"Caverns Beyond the Forest Realm"
This next piece is a simple continuity, perhaps into another world I was intending to create. I honestly don't remember my intentions in painting this piece, but I like where I was going. I named it "Caverns Beyond the Forest Realm" for self-explanatory reasons. I envy Tolkien for one thing: never once in my writing have I ever been able to conceptualize and bring to life the extensive depth and sheer power of a new world. Tolkien created a new world, and essentially gave that world a Bible to tells of its origins, its Ages, and all you need to know about the history of middle-earth. Many stories can build off of the existence of Earth and use its vast cities and landscapes as the basis for the setting, but to create a fantastical new world to seat your imagination and expand upon it? That takes a skill that I know I'll never reach, but am more than content to honor in another writer.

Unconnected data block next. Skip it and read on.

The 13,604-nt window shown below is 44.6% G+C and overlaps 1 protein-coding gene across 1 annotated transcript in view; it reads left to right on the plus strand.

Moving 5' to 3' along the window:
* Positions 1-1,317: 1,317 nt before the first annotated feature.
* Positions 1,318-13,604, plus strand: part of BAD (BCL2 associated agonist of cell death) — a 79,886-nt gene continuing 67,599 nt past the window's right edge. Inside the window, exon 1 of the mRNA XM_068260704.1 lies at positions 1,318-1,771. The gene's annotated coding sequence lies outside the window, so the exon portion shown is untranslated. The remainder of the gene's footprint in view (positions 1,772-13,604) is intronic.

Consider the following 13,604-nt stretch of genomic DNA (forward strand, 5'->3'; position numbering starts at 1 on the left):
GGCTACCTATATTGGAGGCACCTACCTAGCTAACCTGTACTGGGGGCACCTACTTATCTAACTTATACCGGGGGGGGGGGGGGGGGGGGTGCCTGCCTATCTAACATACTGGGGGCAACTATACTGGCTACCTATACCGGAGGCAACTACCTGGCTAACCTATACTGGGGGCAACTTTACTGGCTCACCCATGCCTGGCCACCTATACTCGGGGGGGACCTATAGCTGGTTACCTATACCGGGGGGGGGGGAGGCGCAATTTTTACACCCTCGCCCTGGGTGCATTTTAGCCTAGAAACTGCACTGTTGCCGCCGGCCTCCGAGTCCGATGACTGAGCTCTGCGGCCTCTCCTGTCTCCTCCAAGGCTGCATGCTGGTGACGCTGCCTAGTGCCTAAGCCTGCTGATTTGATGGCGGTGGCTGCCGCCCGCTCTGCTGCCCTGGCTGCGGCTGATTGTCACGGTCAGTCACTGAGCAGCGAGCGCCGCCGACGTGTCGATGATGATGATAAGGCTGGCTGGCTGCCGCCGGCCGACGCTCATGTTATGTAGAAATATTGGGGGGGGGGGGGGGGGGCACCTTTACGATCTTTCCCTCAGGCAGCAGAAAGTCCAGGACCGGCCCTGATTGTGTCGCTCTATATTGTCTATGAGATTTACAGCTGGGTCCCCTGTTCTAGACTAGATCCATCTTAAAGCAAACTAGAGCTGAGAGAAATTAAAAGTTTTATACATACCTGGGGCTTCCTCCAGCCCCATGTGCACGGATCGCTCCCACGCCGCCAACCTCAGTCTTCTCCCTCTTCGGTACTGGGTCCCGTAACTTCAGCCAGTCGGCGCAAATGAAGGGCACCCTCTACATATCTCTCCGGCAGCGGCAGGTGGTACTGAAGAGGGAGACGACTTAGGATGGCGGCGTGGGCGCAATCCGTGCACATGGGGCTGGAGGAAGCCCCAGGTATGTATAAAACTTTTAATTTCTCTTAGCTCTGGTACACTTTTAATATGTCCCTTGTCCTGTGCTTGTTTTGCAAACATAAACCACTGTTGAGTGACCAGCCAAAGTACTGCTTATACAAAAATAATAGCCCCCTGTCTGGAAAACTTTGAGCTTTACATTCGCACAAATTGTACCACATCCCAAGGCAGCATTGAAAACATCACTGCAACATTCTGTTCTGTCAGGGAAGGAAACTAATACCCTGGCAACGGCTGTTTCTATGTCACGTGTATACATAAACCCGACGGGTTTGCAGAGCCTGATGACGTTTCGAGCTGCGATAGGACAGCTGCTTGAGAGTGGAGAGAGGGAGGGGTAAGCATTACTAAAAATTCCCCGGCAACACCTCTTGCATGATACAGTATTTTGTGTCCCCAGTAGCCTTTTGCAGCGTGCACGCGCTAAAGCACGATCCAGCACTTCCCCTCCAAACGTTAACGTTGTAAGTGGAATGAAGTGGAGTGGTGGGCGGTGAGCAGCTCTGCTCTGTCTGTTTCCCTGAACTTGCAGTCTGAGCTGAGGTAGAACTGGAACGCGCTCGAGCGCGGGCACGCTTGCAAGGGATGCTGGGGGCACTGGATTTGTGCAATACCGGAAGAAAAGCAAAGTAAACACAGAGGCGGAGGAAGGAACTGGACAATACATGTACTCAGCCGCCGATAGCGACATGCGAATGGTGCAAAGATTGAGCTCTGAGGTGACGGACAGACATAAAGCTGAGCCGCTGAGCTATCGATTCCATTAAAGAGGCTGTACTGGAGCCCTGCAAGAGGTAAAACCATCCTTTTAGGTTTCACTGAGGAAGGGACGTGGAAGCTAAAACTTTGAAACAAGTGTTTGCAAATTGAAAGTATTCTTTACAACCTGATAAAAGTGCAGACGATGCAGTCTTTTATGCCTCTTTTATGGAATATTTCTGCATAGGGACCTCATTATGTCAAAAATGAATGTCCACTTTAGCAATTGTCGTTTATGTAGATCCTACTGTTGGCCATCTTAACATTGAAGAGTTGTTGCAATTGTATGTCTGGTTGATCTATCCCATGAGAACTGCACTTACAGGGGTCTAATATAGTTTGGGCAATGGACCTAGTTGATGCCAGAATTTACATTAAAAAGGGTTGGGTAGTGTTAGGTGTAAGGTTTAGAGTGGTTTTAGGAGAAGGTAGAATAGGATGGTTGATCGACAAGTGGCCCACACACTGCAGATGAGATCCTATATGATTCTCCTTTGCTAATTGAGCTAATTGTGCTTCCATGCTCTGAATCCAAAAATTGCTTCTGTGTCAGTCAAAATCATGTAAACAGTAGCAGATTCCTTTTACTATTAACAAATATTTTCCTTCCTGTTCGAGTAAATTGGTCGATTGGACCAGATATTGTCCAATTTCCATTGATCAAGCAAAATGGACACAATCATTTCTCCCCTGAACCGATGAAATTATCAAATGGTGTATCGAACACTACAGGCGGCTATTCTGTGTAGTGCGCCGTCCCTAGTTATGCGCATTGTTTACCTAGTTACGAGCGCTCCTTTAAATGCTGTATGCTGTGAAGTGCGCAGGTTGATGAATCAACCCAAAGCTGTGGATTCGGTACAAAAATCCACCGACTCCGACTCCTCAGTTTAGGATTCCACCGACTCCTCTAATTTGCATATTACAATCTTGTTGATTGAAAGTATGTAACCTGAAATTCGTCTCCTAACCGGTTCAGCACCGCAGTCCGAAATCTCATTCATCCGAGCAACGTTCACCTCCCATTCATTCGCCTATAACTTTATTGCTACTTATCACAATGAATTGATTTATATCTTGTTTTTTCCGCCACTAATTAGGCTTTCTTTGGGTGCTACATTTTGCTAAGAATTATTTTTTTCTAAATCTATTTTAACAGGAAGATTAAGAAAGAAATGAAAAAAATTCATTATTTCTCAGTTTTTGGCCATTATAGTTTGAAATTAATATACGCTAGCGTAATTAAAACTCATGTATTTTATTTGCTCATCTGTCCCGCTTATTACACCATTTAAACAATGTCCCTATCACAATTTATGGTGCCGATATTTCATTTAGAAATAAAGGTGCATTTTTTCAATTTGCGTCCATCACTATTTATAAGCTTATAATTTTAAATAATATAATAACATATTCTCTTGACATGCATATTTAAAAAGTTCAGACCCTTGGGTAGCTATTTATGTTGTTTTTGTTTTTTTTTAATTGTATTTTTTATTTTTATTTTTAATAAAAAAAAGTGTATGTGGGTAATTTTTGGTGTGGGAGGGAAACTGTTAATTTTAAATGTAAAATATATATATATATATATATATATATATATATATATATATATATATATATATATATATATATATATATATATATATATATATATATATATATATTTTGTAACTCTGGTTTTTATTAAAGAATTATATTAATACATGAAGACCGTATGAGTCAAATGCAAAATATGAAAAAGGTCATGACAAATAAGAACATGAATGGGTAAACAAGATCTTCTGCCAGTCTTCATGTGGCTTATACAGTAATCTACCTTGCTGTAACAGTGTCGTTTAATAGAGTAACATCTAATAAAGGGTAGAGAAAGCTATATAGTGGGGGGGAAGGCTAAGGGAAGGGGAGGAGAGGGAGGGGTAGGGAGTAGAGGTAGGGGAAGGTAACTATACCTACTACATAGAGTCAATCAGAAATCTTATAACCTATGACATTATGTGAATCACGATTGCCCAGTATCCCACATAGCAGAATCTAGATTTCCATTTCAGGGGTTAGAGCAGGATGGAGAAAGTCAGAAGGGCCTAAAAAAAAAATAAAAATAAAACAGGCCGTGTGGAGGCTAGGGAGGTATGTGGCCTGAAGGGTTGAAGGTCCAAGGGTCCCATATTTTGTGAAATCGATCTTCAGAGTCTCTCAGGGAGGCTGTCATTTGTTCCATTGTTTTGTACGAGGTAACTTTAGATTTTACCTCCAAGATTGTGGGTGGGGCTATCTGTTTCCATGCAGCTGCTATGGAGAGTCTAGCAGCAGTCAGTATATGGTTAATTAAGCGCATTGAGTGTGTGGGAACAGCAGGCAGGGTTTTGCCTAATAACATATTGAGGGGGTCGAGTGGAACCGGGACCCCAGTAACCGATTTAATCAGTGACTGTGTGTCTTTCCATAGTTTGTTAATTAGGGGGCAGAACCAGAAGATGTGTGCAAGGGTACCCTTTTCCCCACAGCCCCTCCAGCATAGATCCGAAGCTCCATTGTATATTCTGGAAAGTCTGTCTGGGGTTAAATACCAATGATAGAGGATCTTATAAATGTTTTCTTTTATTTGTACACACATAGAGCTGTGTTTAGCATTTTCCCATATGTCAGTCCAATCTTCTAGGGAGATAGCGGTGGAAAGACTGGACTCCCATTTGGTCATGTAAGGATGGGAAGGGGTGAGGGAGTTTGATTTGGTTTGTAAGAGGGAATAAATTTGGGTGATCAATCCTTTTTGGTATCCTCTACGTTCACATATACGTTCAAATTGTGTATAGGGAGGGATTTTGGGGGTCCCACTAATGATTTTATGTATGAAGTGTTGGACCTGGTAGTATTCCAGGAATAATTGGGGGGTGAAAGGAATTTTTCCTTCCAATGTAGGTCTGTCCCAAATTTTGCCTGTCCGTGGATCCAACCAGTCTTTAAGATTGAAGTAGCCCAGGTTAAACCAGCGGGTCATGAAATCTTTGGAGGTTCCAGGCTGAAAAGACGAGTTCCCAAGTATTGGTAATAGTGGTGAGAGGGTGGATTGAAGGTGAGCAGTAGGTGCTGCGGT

"A Simple Walk Into Mordor"
Named in jolly mockery of what is probably one of the most famous quotes from the Lord of the Rings (next to "You shall not pass!"). This would be the line where, at the Council of Elrond, after suggesting that the One Ring be taken to Mount Doom in the land of Mordor, Boromir replies:

"One does not simply walk into Mordor. Its black gates are guarded by more than just Orcs. There is evil there that does not sleep. The great eye is ever watchful. It is a barren wasteland, riddled with fire, ash, and dust. The very air you breathe is a poisonous fume."